Economic activity in the manufacturing sector picked up a notch in January. Specifically, a report, issued earlier this morning by the Institute for Supply Management, a private Tempe, Arizona-based trade group, showed that manufacturing had increased last month from December's reading of 53.1 to one of 54.1.
It should be noted that a survey result above 50 signals that manufacturing is growing, while a reading between 42 and 50 suggests that the industrial sector is contracting, but that the economy, overall, is on the mend. A reading below 42 is consistent with recessionary conditions. In all, this was the 30th consecutive month in which the manufacturing arena had enjoyed growth. That span of improvement more or less tracks the business expansion, in general.
In addition to the overall rate of improvement, the report showed that new orders had picked up last month, increasing from 54.8 to 57.6. However, growth in production slowed, easing from 58.9 to 55.7. Employment's growth also moderated slightly, going from 54.8 in December to 54.3 last month. Gaining strength in January, meanwhile, were supplier deliveries, backlogs, prices, and exports. Importantly, the earlier decline in inventory levels has lessened, with that category rising from 45.5 in December to 49.5 in January. Thus, this component is now on the cusp of an expansion. Encouragingly, no category came in below 42 last month.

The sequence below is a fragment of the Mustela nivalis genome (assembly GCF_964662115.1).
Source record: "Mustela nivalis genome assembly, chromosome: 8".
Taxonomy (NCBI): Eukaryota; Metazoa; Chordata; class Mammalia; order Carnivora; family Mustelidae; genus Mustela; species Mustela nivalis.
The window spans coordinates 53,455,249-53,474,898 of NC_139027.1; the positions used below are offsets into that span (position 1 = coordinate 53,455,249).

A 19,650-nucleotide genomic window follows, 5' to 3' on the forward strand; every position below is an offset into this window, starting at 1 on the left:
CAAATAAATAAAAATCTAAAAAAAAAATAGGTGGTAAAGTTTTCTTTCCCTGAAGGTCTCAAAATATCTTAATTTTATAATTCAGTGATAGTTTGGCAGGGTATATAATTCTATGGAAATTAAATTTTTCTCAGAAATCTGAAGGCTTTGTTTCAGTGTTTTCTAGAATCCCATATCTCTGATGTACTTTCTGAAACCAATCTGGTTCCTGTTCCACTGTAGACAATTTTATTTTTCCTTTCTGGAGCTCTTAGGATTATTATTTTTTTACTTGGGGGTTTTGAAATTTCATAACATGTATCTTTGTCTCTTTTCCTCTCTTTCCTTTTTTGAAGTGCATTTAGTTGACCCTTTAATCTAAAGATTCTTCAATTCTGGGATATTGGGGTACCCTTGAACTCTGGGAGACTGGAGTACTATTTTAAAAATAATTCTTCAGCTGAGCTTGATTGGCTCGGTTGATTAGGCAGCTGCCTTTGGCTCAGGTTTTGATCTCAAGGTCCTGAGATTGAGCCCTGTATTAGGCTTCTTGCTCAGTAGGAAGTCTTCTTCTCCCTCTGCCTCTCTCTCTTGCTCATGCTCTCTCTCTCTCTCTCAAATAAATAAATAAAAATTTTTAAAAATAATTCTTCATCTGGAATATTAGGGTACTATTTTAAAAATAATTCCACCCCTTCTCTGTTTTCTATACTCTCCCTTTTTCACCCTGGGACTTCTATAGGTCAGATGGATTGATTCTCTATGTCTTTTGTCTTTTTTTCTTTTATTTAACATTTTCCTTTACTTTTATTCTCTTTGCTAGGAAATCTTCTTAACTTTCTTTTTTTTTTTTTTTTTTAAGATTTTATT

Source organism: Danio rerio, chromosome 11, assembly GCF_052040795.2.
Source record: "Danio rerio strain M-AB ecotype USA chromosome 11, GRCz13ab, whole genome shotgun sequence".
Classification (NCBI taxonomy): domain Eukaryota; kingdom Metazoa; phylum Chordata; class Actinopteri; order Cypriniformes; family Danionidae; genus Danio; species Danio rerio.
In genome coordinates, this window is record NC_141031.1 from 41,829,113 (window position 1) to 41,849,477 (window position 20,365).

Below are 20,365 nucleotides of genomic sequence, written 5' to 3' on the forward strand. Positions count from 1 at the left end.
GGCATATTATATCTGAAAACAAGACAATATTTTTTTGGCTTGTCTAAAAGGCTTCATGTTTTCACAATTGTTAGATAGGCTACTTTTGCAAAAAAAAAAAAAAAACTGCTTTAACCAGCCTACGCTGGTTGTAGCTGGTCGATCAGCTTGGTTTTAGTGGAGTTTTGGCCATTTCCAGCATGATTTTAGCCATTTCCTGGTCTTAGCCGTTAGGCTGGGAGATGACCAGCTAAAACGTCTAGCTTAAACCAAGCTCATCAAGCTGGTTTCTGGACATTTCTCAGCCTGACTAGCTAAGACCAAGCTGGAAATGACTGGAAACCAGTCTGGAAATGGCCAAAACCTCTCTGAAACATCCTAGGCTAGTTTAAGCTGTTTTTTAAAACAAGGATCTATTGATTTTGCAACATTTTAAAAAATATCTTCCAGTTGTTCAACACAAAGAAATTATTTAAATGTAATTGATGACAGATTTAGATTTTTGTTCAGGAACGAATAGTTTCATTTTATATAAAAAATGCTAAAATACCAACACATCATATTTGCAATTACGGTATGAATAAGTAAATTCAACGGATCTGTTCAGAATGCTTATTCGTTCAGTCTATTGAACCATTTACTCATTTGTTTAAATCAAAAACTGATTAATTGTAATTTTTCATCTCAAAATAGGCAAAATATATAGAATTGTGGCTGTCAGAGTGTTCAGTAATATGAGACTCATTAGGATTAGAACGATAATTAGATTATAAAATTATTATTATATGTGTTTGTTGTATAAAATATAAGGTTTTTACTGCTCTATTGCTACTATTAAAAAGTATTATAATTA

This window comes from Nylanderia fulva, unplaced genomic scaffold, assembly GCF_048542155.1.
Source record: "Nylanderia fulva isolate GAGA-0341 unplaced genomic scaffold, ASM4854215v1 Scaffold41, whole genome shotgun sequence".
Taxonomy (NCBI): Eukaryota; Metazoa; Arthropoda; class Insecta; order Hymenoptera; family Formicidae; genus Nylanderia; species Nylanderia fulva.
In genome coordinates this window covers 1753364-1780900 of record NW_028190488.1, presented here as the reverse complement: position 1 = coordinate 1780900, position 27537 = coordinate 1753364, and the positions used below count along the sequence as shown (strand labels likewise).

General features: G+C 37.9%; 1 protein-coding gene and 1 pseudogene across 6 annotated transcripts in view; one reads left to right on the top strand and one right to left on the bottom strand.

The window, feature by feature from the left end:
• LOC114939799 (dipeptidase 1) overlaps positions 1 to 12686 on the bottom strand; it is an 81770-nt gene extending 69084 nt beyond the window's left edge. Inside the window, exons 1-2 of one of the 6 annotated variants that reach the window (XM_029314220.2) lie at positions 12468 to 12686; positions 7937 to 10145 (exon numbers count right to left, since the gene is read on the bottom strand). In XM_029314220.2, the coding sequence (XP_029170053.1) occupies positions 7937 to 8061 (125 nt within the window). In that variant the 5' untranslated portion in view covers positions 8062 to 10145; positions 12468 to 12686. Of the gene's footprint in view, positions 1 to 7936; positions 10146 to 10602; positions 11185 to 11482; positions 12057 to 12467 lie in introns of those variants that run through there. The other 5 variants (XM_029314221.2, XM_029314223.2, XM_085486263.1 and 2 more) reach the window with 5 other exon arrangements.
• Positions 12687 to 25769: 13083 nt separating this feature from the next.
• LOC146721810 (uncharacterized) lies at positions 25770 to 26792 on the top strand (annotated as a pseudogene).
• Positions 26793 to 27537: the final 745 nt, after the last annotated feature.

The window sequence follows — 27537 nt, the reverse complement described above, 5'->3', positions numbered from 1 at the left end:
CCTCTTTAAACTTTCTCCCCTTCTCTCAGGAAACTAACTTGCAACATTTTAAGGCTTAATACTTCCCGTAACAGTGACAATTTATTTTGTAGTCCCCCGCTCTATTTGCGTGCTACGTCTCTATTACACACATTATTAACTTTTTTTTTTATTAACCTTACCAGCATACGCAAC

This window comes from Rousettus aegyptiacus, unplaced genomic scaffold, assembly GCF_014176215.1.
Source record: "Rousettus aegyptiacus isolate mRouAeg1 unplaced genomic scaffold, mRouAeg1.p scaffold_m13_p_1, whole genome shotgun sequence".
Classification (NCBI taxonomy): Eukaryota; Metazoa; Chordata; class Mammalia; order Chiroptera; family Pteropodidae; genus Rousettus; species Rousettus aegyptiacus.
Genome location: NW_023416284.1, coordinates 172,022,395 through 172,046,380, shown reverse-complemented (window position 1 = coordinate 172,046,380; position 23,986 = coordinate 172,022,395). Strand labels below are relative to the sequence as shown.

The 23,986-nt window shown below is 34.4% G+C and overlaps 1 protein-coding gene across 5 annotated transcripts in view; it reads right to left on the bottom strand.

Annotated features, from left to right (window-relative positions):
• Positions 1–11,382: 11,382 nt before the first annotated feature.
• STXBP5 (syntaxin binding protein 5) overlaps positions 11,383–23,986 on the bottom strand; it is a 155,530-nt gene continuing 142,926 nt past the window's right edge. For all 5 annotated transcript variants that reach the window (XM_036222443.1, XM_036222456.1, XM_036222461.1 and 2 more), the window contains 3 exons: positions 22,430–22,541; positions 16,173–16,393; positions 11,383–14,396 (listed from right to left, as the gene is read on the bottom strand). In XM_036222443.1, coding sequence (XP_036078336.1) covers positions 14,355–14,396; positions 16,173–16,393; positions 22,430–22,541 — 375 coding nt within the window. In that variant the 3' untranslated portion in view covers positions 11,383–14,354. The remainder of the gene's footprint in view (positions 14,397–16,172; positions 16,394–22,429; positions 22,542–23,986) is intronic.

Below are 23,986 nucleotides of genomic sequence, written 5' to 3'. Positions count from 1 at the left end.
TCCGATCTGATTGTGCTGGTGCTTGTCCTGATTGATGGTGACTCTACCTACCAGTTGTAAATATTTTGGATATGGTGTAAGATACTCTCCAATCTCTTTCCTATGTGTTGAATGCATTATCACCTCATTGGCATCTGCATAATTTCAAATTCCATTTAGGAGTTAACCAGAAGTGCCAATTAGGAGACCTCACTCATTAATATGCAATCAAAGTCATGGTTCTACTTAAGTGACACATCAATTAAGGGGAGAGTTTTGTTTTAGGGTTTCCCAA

Comments from purchasing managers, moreover, were generally supportive, with machinery managers suggesting that customers are positive about increased business in 2012. In paper products, meanwhile, there were supportive comments along the lines that ''once again, business continues to be strong.'' And in fabricated metals, it was noted that ''the economy seems to be slowly improving.'' Finally, computer and electronics managers noted that ''business lost offshore is coming back.''
All in all, it was an encouraging report, and raises hopes for a further upturn in the economy following yesterday's rather listless consumer confidence
reading. This report underscores our view that the economy will grow by 2%, or more, in the current period. Although that would be a modest step back from the fourth-quarter 2011 rate of 2.8%, it would still be sufficient, in our opinion, for the nation's payroll numbers to head further along the recovery trail. We will get both the nation's employment and unemployment report and the companion survey by the ISM on non-manufacturing activity on Friday morning.